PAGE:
10 Questions to Help You Check the Vital Signs of Your Client Relationships

by Peter Thomas Ricci


Andrew Sobel is the most widely published author in the world on client loyalty and the capabilities required to build trusted business relationships.

Most doctors firmly believe that certain types of regular screening tests and checkups are essential and help save lives. And most of us, no matter how much we despise devoting an hour or more to getting poked and prodded, dutifully go for an annual checkup each year. After all, our health is vital to our overall well-being and happiness. Annual checkups can play a vital role in your professional health as well – especially with regard to client and customer relationships, which are the lifeblood of every business.

In fact, you should absolutely review the “health” of your client relationships on a regular basis. Here’s why: most clients vote with their feet. They don’t tell you they are unhappy – they simply start to give their business to your competitors. Client relationship checkups can help you gauge the health of these relationships, prescribe changes when necessary and identify ways to further grow them.

I recommend infusing your client health checkups with “power questions.” In my book with the same name, I explore dozens of questions that light fires under people, challenge their assumptions, help them see problems in productive new ways and inspire them to bare their souls, which, of course, strengthens the bonds in the relationship.

All business interactions are human interactions. And part of being human is acknowledging that you don’t know everything about everything – and that you certainly don’t know everything about the other person’s needs. Questions help you understand these things more deeply, and they’re an essential tool when assessing the health of client relationships.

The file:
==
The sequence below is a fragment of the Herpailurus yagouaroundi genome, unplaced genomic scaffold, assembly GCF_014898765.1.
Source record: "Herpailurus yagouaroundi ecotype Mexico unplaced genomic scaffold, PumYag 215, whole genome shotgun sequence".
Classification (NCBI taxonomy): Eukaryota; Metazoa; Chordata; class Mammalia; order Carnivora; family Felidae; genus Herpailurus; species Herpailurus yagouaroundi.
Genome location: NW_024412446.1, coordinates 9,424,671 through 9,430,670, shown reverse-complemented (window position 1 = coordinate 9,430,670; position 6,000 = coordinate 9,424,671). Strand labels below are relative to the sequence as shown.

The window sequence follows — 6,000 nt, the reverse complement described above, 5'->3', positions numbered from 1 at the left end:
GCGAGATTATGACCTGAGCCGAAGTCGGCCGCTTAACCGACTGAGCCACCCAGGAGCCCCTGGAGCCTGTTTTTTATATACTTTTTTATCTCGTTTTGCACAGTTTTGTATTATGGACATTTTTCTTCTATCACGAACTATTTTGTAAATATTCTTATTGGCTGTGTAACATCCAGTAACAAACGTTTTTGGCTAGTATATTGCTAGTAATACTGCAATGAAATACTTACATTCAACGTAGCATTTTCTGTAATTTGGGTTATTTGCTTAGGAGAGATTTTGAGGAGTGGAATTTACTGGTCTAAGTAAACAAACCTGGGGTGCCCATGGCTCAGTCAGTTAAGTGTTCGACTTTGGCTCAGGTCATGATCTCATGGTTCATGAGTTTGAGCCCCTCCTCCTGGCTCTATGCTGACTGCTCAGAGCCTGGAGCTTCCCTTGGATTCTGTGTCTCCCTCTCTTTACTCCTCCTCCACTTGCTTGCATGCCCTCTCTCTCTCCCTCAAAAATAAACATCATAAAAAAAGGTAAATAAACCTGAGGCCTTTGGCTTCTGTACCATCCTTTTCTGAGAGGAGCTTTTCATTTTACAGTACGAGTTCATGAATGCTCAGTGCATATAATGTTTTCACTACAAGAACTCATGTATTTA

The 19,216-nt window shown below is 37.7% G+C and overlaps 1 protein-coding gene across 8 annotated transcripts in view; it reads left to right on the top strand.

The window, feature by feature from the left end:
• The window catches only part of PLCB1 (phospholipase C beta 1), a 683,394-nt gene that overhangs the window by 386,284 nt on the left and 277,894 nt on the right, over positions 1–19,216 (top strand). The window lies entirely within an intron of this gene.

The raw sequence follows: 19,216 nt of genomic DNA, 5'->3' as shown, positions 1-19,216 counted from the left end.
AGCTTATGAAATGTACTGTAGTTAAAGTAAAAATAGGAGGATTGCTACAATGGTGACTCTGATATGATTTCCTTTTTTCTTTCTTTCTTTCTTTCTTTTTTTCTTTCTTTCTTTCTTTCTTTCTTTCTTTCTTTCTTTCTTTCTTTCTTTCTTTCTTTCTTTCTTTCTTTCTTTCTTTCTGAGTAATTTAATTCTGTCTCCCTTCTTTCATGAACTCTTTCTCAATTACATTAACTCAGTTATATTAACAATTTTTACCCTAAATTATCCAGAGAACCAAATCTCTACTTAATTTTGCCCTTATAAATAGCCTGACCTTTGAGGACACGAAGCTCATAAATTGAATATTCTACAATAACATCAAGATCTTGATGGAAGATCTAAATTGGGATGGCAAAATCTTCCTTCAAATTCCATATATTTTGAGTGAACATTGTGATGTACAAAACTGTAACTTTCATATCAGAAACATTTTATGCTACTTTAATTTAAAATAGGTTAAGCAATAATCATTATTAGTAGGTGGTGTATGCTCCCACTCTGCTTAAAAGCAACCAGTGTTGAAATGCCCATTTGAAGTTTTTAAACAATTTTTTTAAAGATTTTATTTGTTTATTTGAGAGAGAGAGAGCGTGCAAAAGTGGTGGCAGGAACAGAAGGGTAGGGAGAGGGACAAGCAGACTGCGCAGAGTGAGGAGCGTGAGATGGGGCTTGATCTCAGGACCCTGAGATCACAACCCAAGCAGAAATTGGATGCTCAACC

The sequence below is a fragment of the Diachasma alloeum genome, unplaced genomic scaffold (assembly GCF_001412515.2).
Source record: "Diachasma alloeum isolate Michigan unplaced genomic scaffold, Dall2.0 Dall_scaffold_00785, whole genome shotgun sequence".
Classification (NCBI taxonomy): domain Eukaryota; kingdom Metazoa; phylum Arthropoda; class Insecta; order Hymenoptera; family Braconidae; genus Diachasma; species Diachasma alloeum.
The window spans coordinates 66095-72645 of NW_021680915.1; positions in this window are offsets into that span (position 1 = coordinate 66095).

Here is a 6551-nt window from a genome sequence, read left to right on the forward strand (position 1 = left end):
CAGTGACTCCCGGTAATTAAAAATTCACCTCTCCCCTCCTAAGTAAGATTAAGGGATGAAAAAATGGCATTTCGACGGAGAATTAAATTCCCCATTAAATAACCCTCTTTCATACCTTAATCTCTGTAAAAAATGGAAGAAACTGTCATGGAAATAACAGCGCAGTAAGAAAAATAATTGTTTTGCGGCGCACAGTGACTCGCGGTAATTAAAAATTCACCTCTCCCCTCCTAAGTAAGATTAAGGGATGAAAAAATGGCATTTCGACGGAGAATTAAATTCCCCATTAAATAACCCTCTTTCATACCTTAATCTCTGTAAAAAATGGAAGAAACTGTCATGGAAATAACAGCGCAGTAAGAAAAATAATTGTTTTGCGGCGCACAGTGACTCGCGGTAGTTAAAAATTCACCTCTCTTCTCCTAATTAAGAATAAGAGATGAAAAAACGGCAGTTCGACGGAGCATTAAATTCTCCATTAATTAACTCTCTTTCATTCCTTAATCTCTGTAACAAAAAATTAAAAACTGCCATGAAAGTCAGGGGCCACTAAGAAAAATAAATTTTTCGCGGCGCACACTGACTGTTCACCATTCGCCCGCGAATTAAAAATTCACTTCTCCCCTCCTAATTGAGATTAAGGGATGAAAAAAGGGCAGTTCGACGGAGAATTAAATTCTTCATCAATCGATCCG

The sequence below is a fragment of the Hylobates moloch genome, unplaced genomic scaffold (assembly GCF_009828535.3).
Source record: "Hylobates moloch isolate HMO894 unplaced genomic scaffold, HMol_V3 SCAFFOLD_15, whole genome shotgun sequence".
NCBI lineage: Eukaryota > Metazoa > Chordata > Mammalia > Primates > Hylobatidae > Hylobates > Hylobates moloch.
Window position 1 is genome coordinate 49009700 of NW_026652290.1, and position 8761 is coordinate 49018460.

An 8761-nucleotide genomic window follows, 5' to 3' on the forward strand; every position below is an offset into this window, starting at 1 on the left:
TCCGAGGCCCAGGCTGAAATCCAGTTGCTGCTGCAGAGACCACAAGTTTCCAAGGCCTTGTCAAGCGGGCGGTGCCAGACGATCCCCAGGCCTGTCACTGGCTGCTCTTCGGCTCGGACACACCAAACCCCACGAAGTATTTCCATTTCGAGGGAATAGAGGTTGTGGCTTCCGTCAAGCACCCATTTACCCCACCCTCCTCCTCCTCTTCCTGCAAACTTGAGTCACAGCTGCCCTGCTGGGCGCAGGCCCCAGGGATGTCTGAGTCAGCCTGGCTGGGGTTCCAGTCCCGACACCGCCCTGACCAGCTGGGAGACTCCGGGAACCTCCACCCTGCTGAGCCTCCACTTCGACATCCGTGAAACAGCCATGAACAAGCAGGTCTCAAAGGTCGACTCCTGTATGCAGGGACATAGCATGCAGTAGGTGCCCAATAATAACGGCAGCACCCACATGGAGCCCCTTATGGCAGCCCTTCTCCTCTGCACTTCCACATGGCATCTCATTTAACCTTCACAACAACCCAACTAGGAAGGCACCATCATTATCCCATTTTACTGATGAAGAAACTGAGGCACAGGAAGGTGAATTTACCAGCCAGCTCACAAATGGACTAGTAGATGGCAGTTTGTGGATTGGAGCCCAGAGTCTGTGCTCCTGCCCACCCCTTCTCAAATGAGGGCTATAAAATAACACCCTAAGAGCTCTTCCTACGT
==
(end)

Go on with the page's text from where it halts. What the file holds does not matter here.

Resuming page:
When client relationship checkups aren’t performed regularly, the relationships can take unexpected turns. I had a similar experience with a client, a Fortune 100 company with a long-standing relationship with IBM.

IBM’s then-CEO Sam Palmisano decided to visit my client’s CEO. A week ahead of the visit, my client’s relationship manager for IBM called his counterpart to discuss the upcoming CEO summit between their companies. Apparently he did not get a return phone call during that week! The story goes that when Palmisano met with their CEO, he opened by saying, “My people tell me we have an ‘A’ relationship with your organization.” My client’s CEO responded, “Well, my team tells me your relationship with us is a ‘C.’”

Fortunately, this was a wake-up call for the IBM team to dramatically improve the relationship with my client. Within a year, his client told him the relationship was indeed an “A,” and today the company views IBM as a key trusted partner in operating their business.

IBM is a great company that has been quite innovative in the way it builds long-term client relationships. But, as this story illustrates, even well-managed firms can dramatically misread the health of a key client relationship!

The successful firms I work with all have some type of process in place to determine the health and strength of their most important client relationships. They seek feedback at multiple levels. They access the client’s views using a variety of channels – through the relationship manager, during senior executive visits, using independent surveys and in client forums (virtual and in-person).

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